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    $\begingroup$ I think (r == N or nums[r] >= comp) holds in the 1st iteration, only. $\endgroup$
    – greybeard
    Jun 9 at 5:01
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    $\begingroup$ "I believe the while l < r loop runs on the order of lgn times," Why do you think that? [I think this loop runs O(n) times, but I don't feel confident enough to post an answer, so I am asking the question.] $\endgroup$ Jun 9 at 5:02
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    $\begingroup$ Please argue your the while l < r loop runs on the order of $\lg n$ times. $\endgroup$
    – greybeard
    Jun 9 at 5:03
  • $\begingroup$ @greybeard, you're correct about (r == N or nums[r] >= comp). It only holds in the 1st iteration. After the first iteration, r != N, so the invariant simplifies to nums[r] >= comp. If you have any suggestions for how to make that clearer, lmk. $\endgroup$
    – joseville
    Jun 9 at 18:19
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    $\begingroup$ @greybeard Another candidate: Let's say the values are uniformly from 0 to 1000 and we want sum 400. Then the upper 60% of the numbers can get discarded right away. Similarly, for a well above-average target sum, much of the lower numbers can be discarded right away. But after that, things are "tight", the complement of one end's number is near the opposite end. So: Determine the initial l and r with one binary search each, then use the linear two-pointer search. $\endgroup$ Jun 11 at 14:25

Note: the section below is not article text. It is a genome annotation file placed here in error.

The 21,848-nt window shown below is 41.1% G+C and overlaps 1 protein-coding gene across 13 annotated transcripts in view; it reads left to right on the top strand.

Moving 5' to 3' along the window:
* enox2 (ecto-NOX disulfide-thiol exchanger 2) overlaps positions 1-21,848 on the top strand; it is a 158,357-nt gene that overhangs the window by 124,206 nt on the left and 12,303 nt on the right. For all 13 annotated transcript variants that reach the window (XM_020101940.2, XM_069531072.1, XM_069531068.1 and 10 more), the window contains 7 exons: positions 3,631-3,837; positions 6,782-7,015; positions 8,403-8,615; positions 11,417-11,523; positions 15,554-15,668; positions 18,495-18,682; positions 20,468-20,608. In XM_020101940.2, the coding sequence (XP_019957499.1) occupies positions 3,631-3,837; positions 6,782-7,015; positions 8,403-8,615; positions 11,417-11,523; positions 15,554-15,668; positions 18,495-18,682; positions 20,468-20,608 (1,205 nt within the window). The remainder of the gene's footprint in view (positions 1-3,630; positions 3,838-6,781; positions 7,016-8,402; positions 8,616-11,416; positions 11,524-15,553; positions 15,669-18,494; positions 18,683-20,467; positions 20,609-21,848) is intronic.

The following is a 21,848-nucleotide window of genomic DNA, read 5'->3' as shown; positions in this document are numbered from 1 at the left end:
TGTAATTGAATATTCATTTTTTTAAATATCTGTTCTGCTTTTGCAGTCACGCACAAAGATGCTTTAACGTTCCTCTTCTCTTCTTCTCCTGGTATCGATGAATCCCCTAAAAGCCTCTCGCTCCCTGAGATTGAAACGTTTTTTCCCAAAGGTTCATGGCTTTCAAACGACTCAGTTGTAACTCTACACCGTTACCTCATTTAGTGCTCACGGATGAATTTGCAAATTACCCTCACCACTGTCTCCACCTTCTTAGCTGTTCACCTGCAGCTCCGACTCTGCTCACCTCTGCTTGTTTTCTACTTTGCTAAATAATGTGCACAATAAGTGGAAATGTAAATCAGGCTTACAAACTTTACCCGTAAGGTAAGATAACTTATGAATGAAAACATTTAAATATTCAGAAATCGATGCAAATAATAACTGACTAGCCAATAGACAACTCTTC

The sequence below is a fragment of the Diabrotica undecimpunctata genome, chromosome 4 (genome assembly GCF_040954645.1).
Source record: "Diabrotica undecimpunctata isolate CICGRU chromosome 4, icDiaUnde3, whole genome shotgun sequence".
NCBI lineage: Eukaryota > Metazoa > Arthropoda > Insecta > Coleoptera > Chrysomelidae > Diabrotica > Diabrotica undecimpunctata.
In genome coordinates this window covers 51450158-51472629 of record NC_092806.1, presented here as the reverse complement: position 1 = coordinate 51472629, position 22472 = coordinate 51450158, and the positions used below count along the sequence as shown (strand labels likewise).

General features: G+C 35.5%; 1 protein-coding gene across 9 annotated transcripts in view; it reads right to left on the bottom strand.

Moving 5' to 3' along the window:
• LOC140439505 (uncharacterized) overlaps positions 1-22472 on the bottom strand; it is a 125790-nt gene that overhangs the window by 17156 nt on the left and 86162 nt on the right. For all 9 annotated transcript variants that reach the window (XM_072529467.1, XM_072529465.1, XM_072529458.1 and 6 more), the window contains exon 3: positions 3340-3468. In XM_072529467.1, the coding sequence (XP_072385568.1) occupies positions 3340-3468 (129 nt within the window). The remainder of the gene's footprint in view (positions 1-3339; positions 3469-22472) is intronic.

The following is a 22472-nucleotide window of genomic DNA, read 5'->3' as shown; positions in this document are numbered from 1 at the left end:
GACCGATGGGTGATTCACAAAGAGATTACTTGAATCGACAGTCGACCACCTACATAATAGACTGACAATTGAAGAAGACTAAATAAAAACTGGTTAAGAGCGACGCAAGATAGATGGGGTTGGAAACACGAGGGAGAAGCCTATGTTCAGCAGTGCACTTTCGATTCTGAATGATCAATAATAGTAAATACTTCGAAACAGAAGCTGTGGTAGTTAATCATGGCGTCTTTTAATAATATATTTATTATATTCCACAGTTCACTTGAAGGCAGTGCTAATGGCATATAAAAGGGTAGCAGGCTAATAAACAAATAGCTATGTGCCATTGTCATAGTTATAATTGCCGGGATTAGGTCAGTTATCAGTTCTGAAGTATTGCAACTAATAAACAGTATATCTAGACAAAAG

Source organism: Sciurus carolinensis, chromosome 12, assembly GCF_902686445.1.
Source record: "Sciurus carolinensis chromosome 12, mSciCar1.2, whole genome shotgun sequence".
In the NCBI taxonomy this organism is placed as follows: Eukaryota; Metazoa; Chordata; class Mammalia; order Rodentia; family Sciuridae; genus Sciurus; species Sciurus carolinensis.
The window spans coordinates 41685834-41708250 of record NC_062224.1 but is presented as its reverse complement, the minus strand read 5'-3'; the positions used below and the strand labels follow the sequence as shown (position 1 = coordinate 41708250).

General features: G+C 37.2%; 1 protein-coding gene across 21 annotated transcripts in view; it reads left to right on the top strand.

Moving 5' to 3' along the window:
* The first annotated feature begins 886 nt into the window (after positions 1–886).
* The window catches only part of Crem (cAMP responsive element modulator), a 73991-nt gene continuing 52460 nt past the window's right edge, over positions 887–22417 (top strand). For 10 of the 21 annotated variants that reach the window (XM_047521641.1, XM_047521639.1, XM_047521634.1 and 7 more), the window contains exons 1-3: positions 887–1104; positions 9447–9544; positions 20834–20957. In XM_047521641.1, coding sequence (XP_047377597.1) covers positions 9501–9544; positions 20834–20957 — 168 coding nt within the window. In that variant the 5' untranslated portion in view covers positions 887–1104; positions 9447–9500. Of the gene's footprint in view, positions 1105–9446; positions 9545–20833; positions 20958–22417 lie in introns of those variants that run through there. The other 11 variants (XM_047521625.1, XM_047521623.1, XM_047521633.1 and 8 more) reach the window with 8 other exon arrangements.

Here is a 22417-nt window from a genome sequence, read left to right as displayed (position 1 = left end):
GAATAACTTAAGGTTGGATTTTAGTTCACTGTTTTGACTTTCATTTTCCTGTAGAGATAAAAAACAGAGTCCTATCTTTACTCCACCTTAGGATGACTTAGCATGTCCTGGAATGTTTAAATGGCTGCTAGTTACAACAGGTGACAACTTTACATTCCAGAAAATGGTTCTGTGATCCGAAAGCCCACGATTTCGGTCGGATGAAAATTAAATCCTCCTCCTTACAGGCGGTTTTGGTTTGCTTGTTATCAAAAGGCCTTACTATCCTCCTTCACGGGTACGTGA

2 Answers 2

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Unfortunately, the worst case of this algorithm is $\Theta(n\lg n)$, which is worse than $O(n)$, the time-complexity of the usual two-pointer algorithm that solves the same problem.


Consider the case with nums = list(range(n)) and target = 3*n//2, where n is an even number.